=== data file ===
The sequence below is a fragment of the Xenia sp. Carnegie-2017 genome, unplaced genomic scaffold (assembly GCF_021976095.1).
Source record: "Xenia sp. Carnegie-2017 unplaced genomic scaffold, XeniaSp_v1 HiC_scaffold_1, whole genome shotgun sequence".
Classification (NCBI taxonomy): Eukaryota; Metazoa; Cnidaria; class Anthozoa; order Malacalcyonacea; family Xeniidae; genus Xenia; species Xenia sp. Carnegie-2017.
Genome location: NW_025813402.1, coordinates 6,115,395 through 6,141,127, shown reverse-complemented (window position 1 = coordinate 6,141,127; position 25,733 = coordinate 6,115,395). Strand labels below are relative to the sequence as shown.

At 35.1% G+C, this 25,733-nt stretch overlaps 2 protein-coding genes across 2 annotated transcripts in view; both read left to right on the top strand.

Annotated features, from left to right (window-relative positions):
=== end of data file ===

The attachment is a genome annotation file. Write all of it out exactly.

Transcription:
The sequence below is a fragment of the Xenia sp. Carnegie-2017 genome, unplaced genomic scaffold (assembly GCF_021976095.1).
Source record: "Xenia sp. Carnegie-2017 unplaced genomic scaffold, XeniaSp_v1 HiC_scaffold_1, whole genome shotgun sequence".
Classification (NCBI taxonomy): Eukaryota; Metazoa; Cnidaria; class Anthozoa; order Malacalcyonacea; family Xeniidae; genus Xenia; species Xenia sp. Carnegie-2017.
Genome location: NW_025813402.1, coordinates 6,115,395 through 6,141,127, shown reverse-complemented (window position 1 = coordinate 6,141,127; position 25,733 = coordinate 6,115,395). Strand labels below are relative to the sequence as shown.

At 35.1% G+C, this 25,733-nt stretch overlaps 2 protein-coding genes across 2 annotated transcripts in view; both read left to right on the top strand.

Annotated features, from left to right (window-relative positions):